Posted by lmckenn6 11:08 Archived in England Comments (1)

Freshers Flu is the new Swine Flu

sunny 11 °C
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I finally went to classes today. I decided to walk because it's nice exercise, and it really doesn't take that long. Maybe like 35-40 minutes. With music playing, it goes by quite well... except for the whole sickness thing. It was quite difficult to breathe and even more uncomfortable to cough. Lots of pain. Anyhoo, the walk was nice anyway. The sun was coming up and there was a fresh, crispy coldness to the air.

When my professor came in, it was like he was from out of a movie. He wore black pants, black shoes, a button up shirt that was tucked in, and a tweed jacket on top. What sold him was the perfectly tied man scarf around his neck that clearly distinguished him as British. The stereotype I learned always associated a man like this with elitism of some sort. He was quite the contrary though. He's deeply passionate, down-to-earth, and kind from what I gathered when he spoke. I'm glad I didn't let my preconceptions get me.

The class should be interesting. It's psychology of folklore. I'm not sure what that means exactly, but the professor says that that is absolutely fine. I'll trust him on that.

I had a slightly embarrassing moment in class. The professor asked if anyone had been to York, or from York... I can't remember. I raised my hand and said that I had. He asked me where I was from. I said New York, and his response was, "No, no, no, I meant York not New York." I apparently misheard him and raised my hand like I knew what I was talking about. I did visit York, though. Just last weekend. I though that was what he was asking!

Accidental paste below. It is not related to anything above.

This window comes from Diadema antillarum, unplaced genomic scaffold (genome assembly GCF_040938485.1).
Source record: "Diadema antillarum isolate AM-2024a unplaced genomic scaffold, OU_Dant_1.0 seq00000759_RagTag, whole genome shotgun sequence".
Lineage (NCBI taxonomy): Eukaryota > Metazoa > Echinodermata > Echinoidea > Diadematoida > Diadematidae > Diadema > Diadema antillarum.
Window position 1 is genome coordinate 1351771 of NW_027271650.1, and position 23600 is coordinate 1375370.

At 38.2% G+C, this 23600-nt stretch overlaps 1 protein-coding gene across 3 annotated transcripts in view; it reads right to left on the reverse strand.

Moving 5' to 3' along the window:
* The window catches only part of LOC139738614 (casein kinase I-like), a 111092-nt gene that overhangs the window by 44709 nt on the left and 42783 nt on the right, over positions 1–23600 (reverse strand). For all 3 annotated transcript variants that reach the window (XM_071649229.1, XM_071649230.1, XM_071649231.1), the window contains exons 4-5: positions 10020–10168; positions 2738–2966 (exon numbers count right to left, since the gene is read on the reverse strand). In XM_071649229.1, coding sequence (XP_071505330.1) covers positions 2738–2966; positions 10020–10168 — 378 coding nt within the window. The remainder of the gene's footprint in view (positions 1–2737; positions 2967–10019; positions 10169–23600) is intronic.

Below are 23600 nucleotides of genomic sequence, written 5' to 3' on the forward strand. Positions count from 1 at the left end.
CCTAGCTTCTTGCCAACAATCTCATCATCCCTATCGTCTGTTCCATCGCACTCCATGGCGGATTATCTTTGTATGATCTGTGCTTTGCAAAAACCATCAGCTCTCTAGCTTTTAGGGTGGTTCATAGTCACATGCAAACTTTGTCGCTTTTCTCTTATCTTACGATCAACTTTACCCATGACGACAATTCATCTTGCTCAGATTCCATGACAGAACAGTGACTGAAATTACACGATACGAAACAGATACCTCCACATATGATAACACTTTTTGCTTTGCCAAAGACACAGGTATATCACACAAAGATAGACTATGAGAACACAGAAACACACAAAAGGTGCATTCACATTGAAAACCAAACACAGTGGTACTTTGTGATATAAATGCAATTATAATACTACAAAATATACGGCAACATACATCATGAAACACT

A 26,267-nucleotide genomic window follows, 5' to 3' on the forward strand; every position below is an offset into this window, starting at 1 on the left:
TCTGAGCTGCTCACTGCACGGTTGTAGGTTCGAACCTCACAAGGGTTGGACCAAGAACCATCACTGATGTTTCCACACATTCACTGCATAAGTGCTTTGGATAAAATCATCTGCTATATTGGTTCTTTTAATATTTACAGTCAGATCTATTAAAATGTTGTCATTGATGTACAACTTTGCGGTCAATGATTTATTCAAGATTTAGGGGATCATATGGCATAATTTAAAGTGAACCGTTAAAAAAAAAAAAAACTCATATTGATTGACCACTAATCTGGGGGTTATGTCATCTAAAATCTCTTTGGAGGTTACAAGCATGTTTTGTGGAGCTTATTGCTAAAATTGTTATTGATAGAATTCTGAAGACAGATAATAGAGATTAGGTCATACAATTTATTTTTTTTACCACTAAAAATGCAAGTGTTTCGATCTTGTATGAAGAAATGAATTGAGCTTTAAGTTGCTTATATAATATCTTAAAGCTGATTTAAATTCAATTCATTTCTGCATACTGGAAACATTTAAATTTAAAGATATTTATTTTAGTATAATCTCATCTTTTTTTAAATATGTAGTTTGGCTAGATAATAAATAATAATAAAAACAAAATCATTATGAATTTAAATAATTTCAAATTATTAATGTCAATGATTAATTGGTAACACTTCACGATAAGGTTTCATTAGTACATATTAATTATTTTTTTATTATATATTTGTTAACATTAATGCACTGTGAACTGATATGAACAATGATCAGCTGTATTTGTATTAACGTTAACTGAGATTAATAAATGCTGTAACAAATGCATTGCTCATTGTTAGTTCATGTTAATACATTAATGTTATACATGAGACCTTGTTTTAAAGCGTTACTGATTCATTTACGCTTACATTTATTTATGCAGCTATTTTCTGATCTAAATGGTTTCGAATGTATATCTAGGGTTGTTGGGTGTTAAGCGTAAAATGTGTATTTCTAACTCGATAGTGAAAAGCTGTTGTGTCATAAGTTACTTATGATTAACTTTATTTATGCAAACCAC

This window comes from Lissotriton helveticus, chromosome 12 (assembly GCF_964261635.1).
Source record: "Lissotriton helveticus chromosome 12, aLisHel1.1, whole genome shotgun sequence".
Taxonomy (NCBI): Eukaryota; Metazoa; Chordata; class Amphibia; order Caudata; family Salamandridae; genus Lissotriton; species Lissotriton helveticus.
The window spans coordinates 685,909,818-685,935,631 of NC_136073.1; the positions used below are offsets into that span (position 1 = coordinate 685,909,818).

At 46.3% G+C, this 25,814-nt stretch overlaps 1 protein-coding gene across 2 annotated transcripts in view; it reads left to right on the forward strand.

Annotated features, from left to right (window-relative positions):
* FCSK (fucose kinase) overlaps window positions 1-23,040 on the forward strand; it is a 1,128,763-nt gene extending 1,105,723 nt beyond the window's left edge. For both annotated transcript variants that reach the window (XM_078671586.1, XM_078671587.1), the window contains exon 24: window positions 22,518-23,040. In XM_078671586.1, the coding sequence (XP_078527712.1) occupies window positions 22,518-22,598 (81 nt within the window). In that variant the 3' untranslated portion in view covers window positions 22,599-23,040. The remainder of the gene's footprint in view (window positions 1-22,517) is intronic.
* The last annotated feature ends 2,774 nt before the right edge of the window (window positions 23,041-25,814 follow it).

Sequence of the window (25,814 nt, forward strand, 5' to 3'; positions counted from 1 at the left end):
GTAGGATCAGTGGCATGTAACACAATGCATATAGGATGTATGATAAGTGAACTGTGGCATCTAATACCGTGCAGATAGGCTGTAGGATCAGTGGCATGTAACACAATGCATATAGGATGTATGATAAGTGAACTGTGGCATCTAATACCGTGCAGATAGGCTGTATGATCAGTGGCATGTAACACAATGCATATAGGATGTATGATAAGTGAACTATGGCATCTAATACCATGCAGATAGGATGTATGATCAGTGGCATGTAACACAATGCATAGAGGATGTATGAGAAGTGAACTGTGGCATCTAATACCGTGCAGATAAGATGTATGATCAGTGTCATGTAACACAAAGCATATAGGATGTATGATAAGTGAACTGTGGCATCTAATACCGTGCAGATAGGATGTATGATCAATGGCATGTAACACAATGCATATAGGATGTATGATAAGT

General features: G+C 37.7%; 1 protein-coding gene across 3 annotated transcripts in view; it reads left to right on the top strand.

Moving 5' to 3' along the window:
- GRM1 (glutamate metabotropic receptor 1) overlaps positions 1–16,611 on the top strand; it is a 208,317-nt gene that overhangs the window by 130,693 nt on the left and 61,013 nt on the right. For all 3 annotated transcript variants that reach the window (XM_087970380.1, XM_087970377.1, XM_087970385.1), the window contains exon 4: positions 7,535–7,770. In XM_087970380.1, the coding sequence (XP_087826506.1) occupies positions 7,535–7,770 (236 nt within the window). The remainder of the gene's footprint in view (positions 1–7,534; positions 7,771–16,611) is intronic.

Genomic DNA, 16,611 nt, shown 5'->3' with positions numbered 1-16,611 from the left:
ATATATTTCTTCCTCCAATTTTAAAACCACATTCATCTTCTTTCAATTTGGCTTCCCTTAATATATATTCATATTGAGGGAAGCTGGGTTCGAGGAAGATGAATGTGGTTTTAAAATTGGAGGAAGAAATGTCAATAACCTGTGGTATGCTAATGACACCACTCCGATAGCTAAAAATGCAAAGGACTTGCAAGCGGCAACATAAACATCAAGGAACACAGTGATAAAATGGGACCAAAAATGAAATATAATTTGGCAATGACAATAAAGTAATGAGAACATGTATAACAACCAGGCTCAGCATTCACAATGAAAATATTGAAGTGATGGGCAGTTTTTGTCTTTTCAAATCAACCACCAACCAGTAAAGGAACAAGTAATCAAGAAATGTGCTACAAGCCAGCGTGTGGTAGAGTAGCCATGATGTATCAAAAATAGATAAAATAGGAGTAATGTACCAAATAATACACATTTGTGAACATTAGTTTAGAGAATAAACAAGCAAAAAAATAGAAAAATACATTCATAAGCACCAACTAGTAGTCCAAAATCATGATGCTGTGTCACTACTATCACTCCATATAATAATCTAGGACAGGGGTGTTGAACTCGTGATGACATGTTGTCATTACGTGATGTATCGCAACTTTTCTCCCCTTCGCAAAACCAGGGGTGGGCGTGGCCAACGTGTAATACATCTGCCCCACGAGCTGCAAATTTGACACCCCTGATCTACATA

Once people found out I was from the states, some girls introduced themselves to me. One is actually going to Florida on exchange in January. This is where I start talking about the title. She called the bug that everyone is getting the Freshers (first year/freshman) Flu. Apparently people get the freakin' flu here when they get sick, not just a regular cold. Anyways, now I don't know what I have. Is it the Freshers Flu or the Swine Flu? Or are they one in the same? Freshers Flu definitely sounds more mild, but what I had/have is a freakin' beast. Labels shouldn't make much of a difference, but when people run away from you because your doctor says you have the Swine, you can see why I'd like to solve this mystery. It would also definitely help me when I return back through Customs to the States. Hmm.

Posted by lmckenn6 11:20 Archived in England Comments (2)